The Slatest

Flynn Asks Court for No Jail Time, Adds New Details About Extent of Cooperation with Mueller

Former National Security Advisor Mike Flynn following a hearing July 10, 2018 in Washington, DC.
Former National Security Advisor Mike Flynn following a hearing July 10, 2018 in Washington, DC.
Aaron P. Bernstein/Getty Images

Lawyers for Michael Flynn asked a federal judge Tuesday to sentence the former Trump National Security Adviser to probation, allowing Flynn to avoid jail time in return for his plea deal with prosecutors. The special counsel recommended little to no time behind bars for Flynn in a court filing last week ahead of Flynn’s Dec. 18th sentencing date. In Mueller’s sentencing memo, prosecutors said the retired Army lieutenant general provided “substantial assistance” and “deserves credit for accepting responsibility in a timely fashion and substantially assisting the government.” The prosecutors’ memo said Flynn sat with investigators for 19 interviews, but didn’t elaborate on the tone and substance of Flynn’s input into the Russia investigation. Flynn’s lawyers, however, in making the case for their client to receive leniency from the court, added new details about Flynn’s participation.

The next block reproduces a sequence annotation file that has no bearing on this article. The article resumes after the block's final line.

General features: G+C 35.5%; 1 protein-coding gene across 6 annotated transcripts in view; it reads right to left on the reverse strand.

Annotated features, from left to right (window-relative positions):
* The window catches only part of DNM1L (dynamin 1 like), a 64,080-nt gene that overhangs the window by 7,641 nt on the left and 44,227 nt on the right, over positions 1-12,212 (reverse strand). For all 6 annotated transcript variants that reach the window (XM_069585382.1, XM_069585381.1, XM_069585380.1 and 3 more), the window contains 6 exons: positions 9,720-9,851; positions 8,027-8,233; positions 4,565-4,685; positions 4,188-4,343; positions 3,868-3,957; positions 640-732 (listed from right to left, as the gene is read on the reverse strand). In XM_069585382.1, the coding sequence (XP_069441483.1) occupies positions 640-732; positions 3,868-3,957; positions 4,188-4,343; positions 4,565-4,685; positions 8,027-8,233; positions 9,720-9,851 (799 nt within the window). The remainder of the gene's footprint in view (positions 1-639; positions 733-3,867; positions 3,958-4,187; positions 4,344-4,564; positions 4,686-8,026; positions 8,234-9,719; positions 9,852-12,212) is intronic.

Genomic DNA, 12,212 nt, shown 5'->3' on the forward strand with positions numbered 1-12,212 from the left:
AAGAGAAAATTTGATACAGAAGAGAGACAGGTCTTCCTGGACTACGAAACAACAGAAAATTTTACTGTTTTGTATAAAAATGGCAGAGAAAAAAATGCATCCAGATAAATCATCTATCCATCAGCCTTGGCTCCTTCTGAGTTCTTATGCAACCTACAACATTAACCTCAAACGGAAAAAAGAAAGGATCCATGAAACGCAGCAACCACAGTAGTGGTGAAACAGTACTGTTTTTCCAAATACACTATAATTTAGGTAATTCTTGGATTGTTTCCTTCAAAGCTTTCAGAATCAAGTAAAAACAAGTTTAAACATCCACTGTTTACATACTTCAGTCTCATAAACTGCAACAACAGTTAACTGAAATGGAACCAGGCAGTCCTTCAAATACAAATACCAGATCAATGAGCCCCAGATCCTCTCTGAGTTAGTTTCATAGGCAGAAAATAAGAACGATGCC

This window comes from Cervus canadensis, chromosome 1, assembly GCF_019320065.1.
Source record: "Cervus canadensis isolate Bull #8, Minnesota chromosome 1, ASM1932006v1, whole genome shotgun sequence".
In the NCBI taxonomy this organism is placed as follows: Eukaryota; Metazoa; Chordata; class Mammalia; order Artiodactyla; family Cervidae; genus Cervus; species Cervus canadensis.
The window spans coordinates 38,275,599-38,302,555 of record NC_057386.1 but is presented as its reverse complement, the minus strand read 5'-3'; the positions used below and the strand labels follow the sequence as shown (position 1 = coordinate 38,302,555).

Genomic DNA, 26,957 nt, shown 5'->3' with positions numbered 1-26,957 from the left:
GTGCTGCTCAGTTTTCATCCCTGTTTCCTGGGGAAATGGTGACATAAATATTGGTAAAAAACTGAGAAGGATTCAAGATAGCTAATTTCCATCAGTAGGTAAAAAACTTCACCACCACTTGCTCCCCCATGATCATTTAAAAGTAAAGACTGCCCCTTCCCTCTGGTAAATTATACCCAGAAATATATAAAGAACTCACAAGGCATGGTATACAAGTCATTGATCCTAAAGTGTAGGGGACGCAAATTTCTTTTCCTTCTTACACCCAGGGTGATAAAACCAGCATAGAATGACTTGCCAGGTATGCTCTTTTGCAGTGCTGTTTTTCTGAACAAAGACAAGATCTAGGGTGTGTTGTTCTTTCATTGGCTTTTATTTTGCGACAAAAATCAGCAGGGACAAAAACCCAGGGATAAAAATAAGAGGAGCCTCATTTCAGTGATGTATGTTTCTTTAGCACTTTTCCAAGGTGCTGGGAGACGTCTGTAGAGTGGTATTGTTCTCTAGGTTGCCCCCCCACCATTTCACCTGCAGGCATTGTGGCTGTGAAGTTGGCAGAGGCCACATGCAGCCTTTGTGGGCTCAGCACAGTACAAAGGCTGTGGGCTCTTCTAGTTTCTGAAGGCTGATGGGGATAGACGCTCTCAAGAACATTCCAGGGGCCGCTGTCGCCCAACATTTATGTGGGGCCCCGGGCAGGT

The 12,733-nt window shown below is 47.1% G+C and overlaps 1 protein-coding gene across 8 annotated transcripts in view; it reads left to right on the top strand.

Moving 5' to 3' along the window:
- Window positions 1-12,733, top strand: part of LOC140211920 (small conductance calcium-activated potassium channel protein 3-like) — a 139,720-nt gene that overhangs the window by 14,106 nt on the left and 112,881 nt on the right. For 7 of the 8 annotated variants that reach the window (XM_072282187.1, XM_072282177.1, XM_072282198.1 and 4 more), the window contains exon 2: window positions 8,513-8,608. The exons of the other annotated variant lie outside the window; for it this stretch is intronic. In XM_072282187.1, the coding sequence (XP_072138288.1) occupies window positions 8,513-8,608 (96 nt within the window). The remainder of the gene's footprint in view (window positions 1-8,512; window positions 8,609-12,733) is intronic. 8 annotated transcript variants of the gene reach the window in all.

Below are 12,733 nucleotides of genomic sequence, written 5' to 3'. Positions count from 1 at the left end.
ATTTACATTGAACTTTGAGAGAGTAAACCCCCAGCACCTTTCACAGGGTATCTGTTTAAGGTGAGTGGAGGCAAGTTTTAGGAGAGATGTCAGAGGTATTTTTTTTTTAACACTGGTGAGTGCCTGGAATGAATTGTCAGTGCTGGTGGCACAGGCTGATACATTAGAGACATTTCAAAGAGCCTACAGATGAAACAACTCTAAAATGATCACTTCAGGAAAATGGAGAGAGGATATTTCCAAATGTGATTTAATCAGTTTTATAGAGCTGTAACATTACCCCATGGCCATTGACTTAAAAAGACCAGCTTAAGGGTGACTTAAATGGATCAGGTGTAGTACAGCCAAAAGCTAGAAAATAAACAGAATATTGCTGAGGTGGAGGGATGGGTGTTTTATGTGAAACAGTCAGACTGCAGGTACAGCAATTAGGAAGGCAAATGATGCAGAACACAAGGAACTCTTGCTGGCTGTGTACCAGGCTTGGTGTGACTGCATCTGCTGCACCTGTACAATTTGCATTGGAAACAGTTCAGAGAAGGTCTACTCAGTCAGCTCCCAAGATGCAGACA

From Politico:

[Flynn’s] lawyers said he spent about 62 hours and 45 minutes meeting with the government. Flynn also produced thousands of documents for the Justice Department, including materials before he pleaded guilty dealing with his two security companies. He also made five additional document productions to the government after his plea agreement last December.

“As the Government has made clear, his cooperation was not grudging or delayed,” Flynn’s lawyers wrote. “Rather, it preceded his guilty plea or any threatened indictment and began very shortly after he was first contacted for assistance by the Special Counsel’s Office.” Flynn’s attorneys asked the court for a sentence of no more than a year of probation and 200 hours of community service. Flynn is expected to receive a sentence from zero to six months for pleading guilty to a single felony count of making false statements.